Fifty years later, we are treated to another tale whose outcome hinges on a semantic sleight-of-hand. This time, however, the story is real.
Early in his administration, President George W. Bush touted his Ownership Society Initiative as a potential renaissance of freedom and prosperity for Americans by making home ownership easier and more affordable for everyone. Recently de-regulated banks were eager to lend to all comers at the time--especially since those loans were backed by government guarantees.
The Big Banks and hedge funds made money by: collecting fees for originating mortgage loans based on artificially inflated property values; by bundling the riskiest of those mortgages into "AAA-rated" mortgage-backed securities and selling that risk off to unsuspecting investors; by making bets against the future performance of those securities (aka "insurance" or "credit default swaps"); and by convincing the federal government to backstop not only the balance of those guaranteed subprime loans via Fannie Mae and Freddie Mac, but also by getting the government to underwrite the financial institutions who insured those bundles of doomed-to-fail loans so that those rigged credit default swaps were paid, too.
We now know that Bush's policy was a recipe for economic disaster--a recipe that concentrated ownership of the nation's wealth into fewer rather than more hands. It also presents Republicans with a political opportunity like the one they exploited in New Orleans in the aftermath of Hurricane Katrina: The disenfranchisement of the displaced.
Four million families have lost their homes to foreclosure since 2007. Millions still face imminent foreclosure or are trapped in mortgage payments that total more than the home is worth. Unemployment rates are at highs unseen since The Great Depression, and more families wrestle with homelessness each day because the overwhelming majority of foreclosed properties represent borrowers' primary residences. A disproportionate number of these losses have been in black and latino communities (.pdf) according to a 2010 study by the Center For Responsible Lending. These populations along with the elderly, the working poor, the disabled, and single female heads of household tend to vote Democratic.
As was seen in the aftermath of Hurricane Katrina, displaced voters face increased challenges in maintaining and exercising the right to vote... a point not lost on the Republican Party. A dozen Republican-led legislatures have enacted measures to make voter registration more difficult. More states are enacting so-called "anti-fraud" measures requiring voters to produce valid identification in order to cast a ballot. Fourteen states enforce lifetime voting bans on citizens with a felony conviction. Same-day, provisional, and absentee balloting rules are more stringent.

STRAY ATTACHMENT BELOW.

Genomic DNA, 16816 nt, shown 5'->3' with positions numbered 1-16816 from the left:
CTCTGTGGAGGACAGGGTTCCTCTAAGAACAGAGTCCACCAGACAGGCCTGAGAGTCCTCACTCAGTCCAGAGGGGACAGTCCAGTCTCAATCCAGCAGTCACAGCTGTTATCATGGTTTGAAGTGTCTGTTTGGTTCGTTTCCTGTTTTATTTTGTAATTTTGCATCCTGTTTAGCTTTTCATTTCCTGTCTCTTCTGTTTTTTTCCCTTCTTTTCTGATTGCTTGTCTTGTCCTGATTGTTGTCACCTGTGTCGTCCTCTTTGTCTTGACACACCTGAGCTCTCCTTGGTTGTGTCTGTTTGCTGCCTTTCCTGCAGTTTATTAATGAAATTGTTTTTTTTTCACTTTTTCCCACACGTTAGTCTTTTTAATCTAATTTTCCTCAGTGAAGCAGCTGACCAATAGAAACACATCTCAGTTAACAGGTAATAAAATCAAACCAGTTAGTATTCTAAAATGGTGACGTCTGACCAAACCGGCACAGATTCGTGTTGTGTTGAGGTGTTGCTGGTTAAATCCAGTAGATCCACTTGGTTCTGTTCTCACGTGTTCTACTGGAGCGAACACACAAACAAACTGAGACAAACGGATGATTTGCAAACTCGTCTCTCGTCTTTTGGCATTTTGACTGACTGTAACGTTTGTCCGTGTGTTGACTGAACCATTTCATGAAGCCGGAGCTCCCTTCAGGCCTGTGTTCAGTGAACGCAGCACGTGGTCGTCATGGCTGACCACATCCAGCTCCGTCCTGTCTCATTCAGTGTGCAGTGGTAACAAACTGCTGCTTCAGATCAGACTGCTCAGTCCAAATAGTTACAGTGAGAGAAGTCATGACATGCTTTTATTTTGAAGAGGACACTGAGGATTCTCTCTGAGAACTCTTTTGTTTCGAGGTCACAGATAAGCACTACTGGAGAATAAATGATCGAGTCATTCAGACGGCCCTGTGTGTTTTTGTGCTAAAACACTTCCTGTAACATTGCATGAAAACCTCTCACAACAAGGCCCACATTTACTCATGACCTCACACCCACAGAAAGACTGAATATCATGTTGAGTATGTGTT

Additionally, MERS--the electronic clearinghouse for mortgage transactions created by the industry in 1993--is listed as the owner-of-record for millions of mortgages instead of the banks/servicing companies that actually hold the notes. MERS allowed the banks to process foreclosure and other mortgage-related activities without resorting to the traditional county-level recording system--and the attendant fees. MERS is the means by which mortgages were bundled into the aforementioned mortgage-backed securities instrumental in toppling the economy. A $26 billion settlement was reached between the federal government, states, and the mortgage industry in February to address "systemic and widespread mortgage fraud." Until all of the problem mortgages held by MERS can be sorted out, information in county recorders' offices throughout the country may not be reliable. Citizens armed with faulty information could mount challenges at the polls based on discrepancies between the industry's database and information on record locally--discrepancies that have already caused a number of erroneous foreclosures.
George W. Bush made "The Ownership Society" sound like a boon to every American, but it wasn't just policy: It was a cookbook for the subversion of this country's most basic laws regarding private property. The structure set up to facilitate the churning of mortgages deprives local government of much-needed revenue, robs citizens of transparency, and obscures critical information local elected officials and public servants need to deal effectively with the fallout from the continued economic crisis.
If you know someone who is homeless or who has been displaced by the economic downturn, please do everything in your power to get them legally registered, and make sure that they vote. Make sure you vote. The future of the country depends on it.